Information silos or ghettos form when we are only exposed to that information we already agree with.  By “rewarding” clicks and likes with information that is similar, opinions of others, outside belief systems, and competing explanations are biased against.  This leads to clique formation or balkanization of belief systems. In other words, talking things over with friends online cannot free you from prejudices and preconceptions that are held by the entire group.  This balkanization concretizes identity definitions which further polarizes individuals according to which element of their ego or identity is the most salient and to which one has the strongest attachment. At its most extreme, victimization and revenge narratives develop when chronic polarization belies coming to an agreement through deliberative interventions.

Online spaces can act to magnify real-world troubles and may lead to new problems.  While online environments have been theorized to represent a “democratic” space, in-group/out-group distinctions still persist (Haraway, 1985).  In fact, new distinctions are sometimes made that elicit bullying and prejudicial treatment.  In World of Warcraft, for example, “racism” against dwarves is a not an uncommon experience, even though each player gets to choose the race of their avatar and it should therefore be a moot distinction.  Some online communities have used anonymous avatars to circumvent possible implications of real-world lives being represented online with success.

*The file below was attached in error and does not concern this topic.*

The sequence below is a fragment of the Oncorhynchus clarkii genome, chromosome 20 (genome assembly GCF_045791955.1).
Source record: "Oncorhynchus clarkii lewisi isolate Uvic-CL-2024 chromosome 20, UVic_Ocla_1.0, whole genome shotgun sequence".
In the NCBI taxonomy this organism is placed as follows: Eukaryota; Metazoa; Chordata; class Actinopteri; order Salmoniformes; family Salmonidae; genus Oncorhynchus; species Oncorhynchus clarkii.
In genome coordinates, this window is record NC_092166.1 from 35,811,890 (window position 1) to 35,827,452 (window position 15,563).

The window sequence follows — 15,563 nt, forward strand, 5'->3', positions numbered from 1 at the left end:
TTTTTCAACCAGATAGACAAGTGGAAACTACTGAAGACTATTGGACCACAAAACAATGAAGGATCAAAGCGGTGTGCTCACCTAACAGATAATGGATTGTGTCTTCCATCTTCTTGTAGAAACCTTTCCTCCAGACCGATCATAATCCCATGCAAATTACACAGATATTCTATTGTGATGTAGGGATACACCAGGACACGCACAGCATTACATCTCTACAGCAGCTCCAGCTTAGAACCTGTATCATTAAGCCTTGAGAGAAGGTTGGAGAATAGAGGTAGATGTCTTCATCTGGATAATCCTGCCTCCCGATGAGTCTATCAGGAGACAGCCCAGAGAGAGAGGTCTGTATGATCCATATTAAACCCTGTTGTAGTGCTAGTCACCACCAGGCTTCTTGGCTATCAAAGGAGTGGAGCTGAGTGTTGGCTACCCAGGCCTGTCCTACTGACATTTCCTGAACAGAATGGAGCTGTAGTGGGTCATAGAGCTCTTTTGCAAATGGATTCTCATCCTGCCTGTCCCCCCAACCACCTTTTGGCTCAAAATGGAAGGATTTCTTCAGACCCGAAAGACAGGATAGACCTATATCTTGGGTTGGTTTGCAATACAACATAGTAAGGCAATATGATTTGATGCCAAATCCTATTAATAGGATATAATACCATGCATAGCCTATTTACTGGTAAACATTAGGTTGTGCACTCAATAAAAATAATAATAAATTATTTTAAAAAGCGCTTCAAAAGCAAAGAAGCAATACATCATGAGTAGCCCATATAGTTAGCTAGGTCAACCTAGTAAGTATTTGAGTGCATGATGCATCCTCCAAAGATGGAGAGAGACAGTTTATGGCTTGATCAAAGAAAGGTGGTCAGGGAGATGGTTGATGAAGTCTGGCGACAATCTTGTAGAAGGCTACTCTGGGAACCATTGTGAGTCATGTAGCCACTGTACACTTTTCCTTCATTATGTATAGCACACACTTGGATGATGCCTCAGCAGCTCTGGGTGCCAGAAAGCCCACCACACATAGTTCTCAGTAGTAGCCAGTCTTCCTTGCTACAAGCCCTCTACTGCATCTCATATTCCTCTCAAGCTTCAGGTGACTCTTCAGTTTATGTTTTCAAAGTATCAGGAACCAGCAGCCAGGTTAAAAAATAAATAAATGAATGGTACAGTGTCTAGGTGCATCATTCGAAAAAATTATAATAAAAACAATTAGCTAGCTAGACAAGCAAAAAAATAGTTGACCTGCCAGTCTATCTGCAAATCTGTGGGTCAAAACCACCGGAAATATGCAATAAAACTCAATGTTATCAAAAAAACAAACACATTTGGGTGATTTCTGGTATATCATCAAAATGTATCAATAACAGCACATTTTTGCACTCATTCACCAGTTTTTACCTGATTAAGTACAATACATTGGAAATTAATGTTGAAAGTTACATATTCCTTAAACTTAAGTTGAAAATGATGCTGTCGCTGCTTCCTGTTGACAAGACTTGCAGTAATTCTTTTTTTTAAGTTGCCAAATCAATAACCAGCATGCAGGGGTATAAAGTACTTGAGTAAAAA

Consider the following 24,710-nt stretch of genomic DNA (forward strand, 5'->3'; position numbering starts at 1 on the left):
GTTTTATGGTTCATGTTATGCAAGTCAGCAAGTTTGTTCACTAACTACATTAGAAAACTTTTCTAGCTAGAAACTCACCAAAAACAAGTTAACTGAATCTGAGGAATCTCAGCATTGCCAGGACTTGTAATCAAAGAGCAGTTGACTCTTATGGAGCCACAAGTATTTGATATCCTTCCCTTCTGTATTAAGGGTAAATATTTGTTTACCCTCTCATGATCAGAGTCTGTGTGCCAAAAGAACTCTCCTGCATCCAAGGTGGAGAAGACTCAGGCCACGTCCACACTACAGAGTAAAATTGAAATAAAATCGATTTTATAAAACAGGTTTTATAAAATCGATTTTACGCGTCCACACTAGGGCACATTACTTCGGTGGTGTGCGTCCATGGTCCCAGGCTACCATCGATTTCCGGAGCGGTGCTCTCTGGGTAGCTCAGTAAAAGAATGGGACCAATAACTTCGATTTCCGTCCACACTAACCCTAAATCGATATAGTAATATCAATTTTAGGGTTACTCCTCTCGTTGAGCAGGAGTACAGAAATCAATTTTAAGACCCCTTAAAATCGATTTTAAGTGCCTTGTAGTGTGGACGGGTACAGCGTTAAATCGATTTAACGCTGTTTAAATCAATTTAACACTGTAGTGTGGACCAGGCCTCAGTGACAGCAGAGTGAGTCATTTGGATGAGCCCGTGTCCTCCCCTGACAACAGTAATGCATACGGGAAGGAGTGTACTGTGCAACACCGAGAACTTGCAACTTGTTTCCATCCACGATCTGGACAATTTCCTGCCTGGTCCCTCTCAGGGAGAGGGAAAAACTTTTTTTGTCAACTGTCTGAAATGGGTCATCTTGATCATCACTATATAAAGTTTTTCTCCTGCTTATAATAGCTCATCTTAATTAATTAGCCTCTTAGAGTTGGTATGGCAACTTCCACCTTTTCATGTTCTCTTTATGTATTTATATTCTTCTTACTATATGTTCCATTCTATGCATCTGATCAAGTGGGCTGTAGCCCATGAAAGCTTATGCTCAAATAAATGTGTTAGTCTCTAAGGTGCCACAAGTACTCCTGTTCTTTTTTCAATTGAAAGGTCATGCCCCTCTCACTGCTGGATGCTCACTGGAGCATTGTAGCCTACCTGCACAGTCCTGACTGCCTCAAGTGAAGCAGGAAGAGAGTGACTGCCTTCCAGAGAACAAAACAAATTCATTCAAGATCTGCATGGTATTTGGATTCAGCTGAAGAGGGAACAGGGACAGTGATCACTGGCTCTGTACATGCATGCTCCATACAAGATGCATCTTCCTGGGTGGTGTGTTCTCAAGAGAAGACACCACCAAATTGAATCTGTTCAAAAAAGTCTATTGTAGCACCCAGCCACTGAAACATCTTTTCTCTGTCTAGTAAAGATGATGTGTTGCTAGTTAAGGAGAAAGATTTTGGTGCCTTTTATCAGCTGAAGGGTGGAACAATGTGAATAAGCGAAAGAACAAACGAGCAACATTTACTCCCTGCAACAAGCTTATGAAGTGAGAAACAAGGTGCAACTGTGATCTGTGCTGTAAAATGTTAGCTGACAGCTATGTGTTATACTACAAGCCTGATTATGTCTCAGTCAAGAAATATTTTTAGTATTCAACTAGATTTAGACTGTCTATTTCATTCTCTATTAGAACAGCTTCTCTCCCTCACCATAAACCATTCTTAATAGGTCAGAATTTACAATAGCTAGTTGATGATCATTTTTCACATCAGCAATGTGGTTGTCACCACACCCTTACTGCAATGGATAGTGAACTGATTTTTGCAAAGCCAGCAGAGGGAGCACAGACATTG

Subtle race biases have also been found in television programming that can harm compassion (Weisbuch et al., 2009).  The prevalence, overall, of violent television programming, not just news, is damaging to compassion and altruism (Wilson, 2002).

If television is one’s main exposure to the “outside world” then these disproportionate views may cause one to perceive minority groups (Weisbuch et al., 2009) and the elderly as less belonging to one’s in-group and less deserving of solidarity.